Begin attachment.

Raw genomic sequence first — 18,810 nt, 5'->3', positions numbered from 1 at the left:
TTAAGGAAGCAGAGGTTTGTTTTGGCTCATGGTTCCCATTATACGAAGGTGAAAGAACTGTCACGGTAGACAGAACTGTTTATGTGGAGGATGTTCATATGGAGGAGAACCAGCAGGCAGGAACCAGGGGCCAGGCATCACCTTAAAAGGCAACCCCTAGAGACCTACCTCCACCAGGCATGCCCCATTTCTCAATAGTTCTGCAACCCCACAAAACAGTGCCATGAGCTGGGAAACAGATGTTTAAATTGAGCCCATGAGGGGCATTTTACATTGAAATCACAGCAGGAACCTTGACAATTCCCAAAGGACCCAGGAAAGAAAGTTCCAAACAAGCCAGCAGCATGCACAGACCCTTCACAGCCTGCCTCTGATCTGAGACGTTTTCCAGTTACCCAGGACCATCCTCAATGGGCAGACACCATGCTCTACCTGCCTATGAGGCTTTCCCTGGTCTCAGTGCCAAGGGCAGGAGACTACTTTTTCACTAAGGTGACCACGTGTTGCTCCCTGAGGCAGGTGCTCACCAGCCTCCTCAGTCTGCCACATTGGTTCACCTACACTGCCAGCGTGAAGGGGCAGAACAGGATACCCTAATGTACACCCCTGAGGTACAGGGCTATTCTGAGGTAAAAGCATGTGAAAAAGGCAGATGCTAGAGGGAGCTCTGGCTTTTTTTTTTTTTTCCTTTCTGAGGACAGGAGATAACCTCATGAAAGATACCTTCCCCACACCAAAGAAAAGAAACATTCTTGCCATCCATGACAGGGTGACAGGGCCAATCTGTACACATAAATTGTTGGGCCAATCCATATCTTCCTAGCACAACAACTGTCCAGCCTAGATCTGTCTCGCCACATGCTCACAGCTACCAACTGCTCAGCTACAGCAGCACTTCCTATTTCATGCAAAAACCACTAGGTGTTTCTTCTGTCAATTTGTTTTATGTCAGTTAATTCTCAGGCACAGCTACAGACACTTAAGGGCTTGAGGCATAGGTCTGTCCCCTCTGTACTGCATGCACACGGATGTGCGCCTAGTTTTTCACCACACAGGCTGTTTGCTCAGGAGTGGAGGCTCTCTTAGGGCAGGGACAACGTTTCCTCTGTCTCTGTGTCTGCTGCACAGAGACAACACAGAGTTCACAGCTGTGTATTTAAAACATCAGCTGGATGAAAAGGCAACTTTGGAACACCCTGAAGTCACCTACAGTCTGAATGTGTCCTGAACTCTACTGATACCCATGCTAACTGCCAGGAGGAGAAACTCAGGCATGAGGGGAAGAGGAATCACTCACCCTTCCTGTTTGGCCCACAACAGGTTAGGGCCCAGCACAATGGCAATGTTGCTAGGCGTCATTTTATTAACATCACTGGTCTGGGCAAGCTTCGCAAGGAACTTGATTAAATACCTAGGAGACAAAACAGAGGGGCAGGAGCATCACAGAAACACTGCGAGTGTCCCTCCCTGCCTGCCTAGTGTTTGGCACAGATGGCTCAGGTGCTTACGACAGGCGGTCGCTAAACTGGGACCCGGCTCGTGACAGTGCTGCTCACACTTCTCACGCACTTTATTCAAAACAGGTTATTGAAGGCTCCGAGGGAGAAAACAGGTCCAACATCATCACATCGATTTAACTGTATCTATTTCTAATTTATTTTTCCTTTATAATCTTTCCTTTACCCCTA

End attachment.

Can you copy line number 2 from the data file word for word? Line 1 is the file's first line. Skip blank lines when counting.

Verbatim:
TTAAGGAAGCAGAGGTTTGTTTTGGCTCATGGTTCCCATTATACGAAGGTGAAAGAACTGTCACGGTAGACAGAACTGTTTATGTGGAGGATGTTCATATGGAGGAGAACCAGCAGGCAGGAACCAGGGGCCAGGCATCACCTTAAAAGGCAACCCCTAGAGACCTACCTCCACCAGGCATGCCCCATTTCTCAATAGTTCTGCAACCCCACAAAACAGTGCCATGAGCTGGGAAACAGATGTTTAAATTGAGCCCATGAGGGGCATTTTACATTGAAATCACAGCAGGAACCTTGACAATTCCCAAAGGACCCAGGAAAGAAAGTTCCAAACAAGCCAGCAGCATGCACAGACCCTTCACAGCCTGCCTCTGATCTGAGACGTTTTCCAGTTACCCAGGACCATCCTCAATGGGCAGACACCATGCTCTACCTGCCTATGAGGCTTTCCCTGGTCTCAGTGCCAAGGGCAGGAGACTACTTTTTCACTAAGGTGACCACGTGTTGCTCCCTGAGGCAGGTGCTCACCAGCCTCCTCAGTCTGCCACATTGGTTCACCTACACTGCCAGCGTGAAGGGGCAGAACAGGATACCCTAATGTACACCCCTGAGGTACAGGGCTATTCTGAGGTAAAAGCATGTGAAAAAGGCAGATGCTAGAGGGAGCTCTGGCTTTTTTTTTTTTTTCCTTTCTGAGGACAGGAGATAACCTCATGAAAGATACCTTCCCCACACCAAAGAAAAGAAACATTCTTGCCATCCATGACAGGGTGACAGGGCCAATCTGTACACATAAATTGTTGGGCCAATCCATATCTTCCTAGCACAACAACTGTCCAGCCTAGATCTGTCTCGCCACATGCTCACAGCTACCAACTGCTCAGCTACAGCAGCACTTCCTATTTCATGCAAAAACCACTAGGTGTTTCTTCTGTCAATTTGTTTTATGTCAGTTAATTCTCAGGCACAGCTACAGACACTTAAGGGCTTGAGGCATAGGTCTGTCCCCTCTGTACTGCATGCACACGGATGTGCGCCTAGTTTTTCACCACACAGGCTGTTTGCTCAGGAGTGGAGGCTCTCTTAGGGCAGGGACAACGTTTCCTCTGTCTCTGTGTCTGCTGCACAGAGACAACACAGAGTTCACAGCTGTGTATTTAAAACATCAGCTGGATGAAAAGGCAACTTTGGAACACCCTGAAGTCACCTACAGTCTGAATGTGTCCTGAACTCTACTGATACCCATGCTAACTGCCAGGAGGAGAAACTCAGGCATGAGGGGAAGAGGAATCACTCACCCTTCCTGTTTGGCCCACAACAGGTTAGGGCCCAGCACAATGGCAATGTTGCTAGGCGTCATTTTATTAACATCACTGGTCTGGGCAAGCTTCGCAAGGAACTTGATTAAATACCTAGGAGACAAAACAGAGGGGCAGGAGCATCACAGAAACACTGCGAGTGTCCCTCCCTGCCTGCCTAGTGTTTGGCACAGATGGCTCAGGTGCTTACGACAGGCGGTCGCTAAACTGGGACCCGGCTCGTGACAGTGCTGCTCACACTTCTCACGCACTTTATTCAAAACAGGTTATTGAAGGCTCCGAGGGAGAAAACAGGTCCAACATCATCACATCGATTTAACTGTATCTATTTCTAATTTATTTTTCCTTTATAATCTTTCCTTTACCCCTA